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Love That Lavender!

Lyssa McKenrySniffff! Take a moment from your hectic day, and recall the distinctive fragrance of lavender. See, you are already feeling calmer! When I smell lavender, it makes me feel like I’m in a serene meadow without a care in the world, even if the world is falling down around me. Because of the fresh smell, this herb has a wide variety of uses in your home and makes a great addition to your oil collection, garden, or recipes.

Many people that use essential oils claim lavender is the quintessential oil. If you could only have one oil, make it lavender, they say. This could be because lavender oil is so versatile. Here are some great applications:

1. Relaxation — Put a few drops on your pillow at night to help you sleep. (I’m usually not awake long enough to smell it ... I guess that means it works!) Or you could put a few drops on your feet, temples, or wrists for a calming effect. If work is stressful, use a diffuser in your office with lavender oil. I’ve got mine running right now!

2. Skin — It reduces swelling and itching, is good for bee stings, and is good for burns and cuts. Lavender keeps bacteria down and reduces pain. If you have eczema, try mixing it with an oil to reduce symptoms. Honestly, any kind of skin problem, put some lavender on it!

3. Nausea — Lavender helps to calm the stomach; place on the tip of your tongue or behind ears.

Now that I have convinced you that life without lavender is impossible, let’s talk about growing it! What color is your thumb? Never mind, lavender is a great plant for folks that tend to ... Well, have a black thumb (gasp!). Once established, a lavender plant is low-maintenance and drought tolerant, so don’t worry about forgetting to water it every day. Lavender likes hot, sunny locations with well-drained soil. This is a great mounding plant, so make sure you build up the soil around it for good drainage. There are several different varieties of lavender that have different colors from dark purple to blue. So pick some up from your local nursery, and put it in the ground!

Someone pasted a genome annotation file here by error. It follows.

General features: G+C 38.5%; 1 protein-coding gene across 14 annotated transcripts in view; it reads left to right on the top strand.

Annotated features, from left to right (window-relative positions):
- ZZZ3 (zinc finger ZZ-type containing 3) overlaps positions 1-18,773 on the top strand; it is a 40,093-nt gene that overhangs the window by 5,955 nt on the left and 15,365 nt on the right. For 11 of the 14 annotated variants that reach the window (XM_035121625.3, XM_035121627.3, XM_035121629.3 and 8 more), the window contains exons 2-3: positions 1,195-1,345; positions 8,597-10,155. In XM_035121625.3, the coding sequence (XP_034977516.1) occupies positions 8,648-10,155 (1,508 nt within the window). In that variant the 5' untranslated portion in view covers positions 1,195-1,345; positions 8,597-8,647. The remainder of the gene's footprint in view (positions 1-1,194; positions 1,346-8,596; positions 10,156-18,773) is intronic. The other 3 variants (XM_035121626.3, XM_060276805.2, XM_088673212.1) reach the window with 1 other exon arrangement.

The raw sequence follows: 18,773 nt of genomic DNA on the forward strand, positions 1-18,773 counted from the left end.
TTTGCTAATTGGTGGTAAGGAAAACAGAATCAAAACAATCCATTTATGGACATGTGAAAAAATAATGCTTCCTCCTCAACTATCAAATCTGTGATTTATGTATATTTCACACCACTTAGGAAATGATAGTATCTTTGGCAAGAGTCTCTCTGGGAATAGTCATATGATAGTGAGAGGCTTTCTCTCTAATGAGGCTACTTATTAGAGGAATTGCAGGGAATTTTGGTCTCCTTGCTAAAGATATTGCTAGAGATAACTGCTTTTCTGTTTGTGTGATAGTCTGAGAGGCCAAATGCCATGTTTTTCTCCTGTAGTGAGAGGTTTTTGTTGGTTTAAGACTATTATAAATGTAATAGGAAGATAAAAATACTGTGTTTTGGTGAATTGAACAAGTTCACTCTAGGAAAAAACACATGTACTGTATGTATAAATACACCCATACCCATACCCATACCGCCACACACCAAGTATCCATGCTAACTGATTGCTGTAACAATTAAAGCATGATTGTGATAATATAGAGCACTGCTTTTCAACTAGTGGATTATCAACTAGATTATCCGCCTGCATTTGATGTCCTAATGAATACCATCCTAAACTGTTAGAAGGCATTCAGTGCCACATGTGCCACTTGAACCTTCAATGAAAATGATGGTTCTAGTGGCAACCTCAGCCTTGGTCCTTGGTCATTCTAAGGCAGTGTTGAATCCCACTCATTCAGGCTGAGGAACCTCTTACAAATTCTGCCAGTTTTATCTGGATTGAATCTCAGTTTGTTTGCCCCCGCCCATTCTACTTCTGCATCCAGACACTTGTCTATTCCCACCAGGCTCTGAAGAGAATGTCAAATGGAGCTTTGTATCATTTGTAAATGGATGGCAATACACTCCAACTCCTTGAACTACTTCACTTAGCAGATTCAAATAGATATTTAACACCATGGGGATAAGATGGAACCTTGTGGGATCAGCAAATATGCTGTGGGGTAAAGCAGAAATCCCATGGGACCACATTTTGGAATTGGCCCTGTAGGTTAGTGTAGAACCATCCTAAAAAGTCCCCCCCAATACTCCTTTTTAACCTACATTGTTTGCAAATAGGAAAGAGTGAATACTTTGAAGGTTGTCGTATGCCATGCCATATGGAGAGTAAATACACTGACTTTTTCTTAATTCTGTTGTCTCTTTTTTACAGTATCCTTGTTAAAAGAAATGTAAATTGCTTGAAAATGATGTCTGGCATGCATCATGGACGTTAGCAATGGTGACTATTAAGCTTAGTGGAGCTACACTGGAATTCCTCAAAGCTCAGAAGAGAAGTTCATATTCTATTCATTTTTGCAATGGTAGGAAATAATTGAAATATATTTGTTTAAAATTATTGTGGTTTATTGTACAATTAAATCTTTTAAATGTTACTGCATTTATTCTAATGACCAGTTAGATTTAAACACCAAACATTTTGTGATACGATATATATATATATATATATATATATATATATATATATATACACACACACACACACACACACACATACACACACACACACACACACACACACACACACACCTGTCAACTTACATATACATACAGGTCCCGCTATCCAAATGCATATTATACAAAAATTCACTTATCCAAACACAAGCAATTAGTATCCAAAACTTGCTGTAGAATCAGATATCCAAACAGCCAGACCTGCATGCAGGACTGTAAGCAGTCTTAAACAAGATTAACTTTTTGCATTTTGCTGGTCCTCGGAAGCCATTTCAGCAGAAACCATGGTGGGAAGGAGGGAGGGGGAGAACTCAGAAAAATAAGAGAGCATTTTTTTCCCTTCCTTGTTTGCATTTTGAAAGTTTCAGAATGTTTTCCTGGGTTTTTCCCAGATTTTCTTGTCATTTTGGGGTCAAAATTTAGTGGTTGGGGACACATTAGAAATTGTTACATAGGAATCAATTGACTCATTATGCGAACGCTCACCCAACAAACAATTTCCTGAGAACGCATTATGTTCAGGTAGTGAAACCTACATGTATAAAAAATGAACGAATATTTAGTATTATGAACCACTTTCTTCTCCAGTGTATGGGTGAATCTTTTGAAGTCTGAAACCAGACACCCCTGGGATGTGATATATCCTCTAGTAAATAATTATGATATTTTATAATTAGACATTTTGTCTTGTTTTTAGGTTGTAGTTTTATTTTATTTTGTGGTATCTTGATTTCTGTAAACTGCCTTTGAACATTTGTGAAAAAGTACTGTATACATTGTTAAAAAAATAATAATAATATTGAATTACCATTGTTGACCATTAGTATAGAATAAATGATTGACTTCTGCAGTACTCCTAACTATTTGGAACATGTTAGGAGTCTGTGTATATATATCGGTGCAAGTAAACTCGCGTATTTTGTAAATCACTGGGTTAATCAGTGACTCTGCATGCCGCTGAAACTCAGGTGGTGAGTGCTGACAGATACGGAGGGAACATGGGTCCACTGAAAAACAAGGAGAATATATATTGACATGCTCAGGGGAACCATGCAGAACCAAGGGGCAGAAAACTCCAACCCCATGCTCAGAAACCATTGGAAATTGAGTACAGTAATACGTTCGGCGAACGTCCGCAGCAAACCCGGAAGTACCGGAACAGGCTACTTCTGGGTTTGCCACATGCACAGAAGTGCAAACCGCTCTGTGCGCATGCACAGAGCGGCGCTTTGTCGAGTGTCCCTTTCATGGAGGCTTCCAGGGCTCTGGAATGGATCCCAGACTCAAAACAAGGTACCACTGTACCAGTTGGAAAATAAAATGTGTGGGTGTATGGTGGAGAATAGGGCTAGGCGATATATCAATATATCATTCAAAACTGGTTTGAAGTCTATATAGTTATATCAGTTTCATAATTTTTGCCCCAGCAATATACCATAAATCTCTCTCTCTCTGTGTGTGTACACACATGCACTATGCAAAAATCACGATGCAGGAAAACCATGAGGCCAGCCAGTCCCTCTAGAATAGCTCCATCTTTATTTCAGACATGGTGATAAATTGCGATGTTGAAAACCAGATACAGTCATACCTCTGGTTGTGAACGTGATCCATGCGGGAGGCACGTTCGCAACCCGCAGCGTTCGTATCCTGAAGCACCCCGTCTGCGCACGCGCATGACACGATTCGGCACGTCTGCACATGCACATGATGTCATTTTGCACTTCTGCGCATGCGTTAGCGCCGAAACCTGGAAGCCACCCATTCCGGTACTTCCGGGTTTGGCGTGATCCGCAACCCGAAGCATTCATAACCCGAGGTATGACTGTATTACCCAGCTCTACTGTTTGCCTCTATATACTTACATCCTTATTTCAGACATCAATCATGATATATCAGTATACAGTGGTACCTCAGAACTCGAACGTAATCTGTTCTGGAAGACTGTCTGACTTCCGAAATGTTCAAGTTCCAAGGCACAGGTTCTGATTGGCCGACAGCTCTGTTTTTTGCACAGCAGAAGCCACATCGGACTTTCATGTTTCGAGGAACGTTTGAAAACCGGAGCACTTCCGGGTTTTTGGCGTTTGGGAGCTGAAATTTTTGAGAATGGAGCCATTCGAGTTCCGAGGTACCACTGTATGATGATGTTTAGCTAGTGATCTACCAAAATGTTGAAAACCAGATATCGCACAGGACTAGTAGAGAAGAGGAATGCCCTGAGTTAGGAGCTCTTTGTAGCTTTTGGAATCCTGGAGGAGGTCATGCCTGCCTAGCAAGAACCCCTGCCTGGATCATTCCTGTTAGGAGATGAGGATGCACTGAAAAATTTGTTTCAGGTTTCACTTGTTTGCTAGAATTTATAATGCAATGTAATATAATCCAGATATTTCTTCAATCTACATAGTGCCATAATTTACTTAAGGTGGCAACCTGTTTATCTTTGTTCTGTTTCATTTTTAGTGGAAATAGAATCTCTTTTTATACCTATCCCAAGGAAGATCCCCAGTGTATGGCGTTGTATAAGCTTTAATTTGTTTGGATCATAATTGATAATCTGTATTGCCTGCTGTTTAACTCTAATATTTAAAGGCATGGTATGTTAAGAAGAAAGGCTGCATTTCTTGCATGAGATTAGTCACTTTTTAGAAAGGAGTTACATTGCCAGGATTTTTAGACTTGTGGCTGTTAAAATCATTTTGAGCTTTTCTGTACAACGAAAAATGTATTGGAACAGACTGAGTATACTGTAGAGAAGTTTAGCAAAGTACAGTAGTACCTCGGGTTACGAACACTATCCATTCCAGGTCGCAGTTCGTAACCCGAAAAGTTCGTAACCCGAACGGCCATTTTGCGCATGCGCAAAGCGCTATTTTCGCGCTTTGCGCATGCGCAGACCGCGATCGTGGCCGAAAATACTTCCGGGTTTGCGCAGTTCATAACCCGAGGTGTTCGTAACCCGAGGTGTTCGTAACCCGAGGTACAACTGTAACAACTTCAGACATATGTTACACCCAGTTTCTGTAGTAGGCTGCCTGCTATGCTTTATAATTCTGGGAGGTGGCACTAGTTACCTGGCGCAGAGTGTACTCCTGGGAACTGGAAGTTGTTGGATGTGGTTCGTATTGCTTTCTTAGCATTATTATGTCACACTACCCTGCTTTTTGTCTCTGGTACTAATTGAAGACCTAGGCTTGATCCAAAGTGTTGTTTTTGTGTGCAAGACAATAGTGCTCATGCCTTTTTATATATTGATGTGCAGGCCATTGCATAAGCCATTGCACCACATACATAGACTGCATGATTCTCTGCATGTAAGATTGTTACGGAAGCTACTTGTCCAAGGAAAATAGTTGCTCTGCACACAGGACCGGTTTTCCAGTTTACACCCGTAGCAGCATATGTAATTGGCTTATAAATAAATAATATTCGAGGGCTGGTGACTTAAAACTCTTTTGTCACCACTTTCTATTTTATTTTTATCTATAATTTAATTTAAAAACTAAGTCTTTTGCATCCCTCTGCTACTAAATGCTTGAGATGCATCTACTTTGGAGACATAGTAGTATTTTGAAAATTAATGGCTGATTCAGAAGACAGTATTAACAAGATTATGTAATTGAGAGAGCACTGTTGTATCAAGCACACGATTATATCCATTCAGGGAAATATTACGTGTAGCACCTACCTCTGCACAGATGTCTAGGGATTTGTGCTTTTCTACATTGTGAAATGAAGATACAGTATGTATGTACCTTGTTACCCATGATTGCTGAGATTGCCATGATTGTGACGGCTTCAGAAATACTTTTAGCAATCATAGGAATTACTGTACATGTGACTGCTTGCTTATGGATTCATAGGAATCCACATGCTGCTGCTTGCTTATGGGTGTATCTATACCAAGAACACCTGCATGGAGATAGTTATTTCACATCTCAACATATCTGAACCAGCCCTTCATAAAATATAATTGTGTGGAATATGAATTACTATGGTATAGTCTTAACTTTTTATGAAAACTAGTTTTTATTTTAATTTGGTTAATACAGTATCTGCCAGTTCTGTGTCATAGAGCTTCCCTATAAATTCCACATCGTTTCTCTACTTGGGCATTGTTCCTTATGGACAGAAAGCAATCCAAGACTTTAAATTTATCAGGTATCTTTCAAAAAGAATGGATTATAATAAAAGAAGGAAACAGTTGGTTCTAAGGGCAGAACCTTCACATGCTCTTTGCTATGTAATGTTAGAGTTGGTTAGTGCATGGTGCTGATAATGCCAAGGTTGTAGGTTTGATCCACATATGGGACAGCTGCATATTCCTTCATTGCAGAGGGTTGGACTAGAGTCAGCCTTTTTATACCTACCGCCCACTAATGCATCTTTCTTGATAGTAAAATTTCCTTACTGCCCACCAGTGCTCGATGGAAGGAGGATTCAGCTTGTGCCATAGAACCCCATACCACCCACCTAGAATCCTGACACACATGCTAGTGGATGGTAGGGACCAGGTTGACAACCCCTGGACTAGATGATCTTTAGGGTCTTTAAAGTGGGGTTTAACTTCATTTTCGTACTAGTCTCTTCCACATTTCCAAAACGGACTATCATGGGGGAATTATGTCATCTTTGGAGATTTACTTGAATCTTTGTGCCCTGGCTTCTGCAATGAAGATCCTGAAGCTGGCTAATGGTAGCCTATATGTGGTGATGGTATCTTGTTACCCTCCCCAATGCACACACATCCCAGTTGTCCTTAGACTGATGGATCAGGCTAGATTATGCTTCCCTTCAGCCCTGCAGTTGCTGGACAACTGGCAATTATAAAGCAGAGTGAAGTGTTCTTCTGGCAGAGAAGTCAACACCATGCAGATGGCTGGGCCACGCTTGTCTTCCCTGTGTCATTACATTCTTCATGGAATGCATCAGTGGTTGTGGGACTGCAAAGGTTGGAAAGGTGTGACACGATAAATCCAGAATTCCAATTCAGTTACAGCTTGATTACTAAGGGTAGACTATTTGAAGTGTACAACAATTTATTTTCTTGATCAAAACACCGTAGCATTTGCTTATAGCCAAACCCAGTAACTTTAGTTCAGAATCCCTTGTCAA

Once your lavender is growing well, you may want to harvest some to use around the house. The best time to harvest the flowers and stems is in the spring right after it has bloomed. Take a handful and use a sharp knife to cut the green stems at the bottom of the plant. Do not cut the woody part of the plant; this can damage the plant. The best time of day to harvest your lavender is in the morning after the dew has dried. If you harvest early enough, the plant will most likely produce enough for a second cutting before autumn. After harvesting, take the lavender inside and hang it upside down in bunches to dry for using in soap making, candle making, and cooking.

Now that you have harvested your lavender, let’s try it out in the kitchen. When first using lavender in your recipes, start with a small amount and gradually increase, because too much lavender will make the food bitter. A little goes a long way! Another good tip is that you need about one-third less of dried versus fresh lavender, since the dried form is much more potent. If you would like to try a new variation to an old recipe, try substituting lavender for rosemary. If you find that lavender has an overwhelming flavor, try using it as a garnish on cakes and ice cream. Again, there are so many uses; keep trying it out to see what fits your style the best.

May your day be peaceful and serene!

Lavender field
Photo by Adobe Stock/Laszlo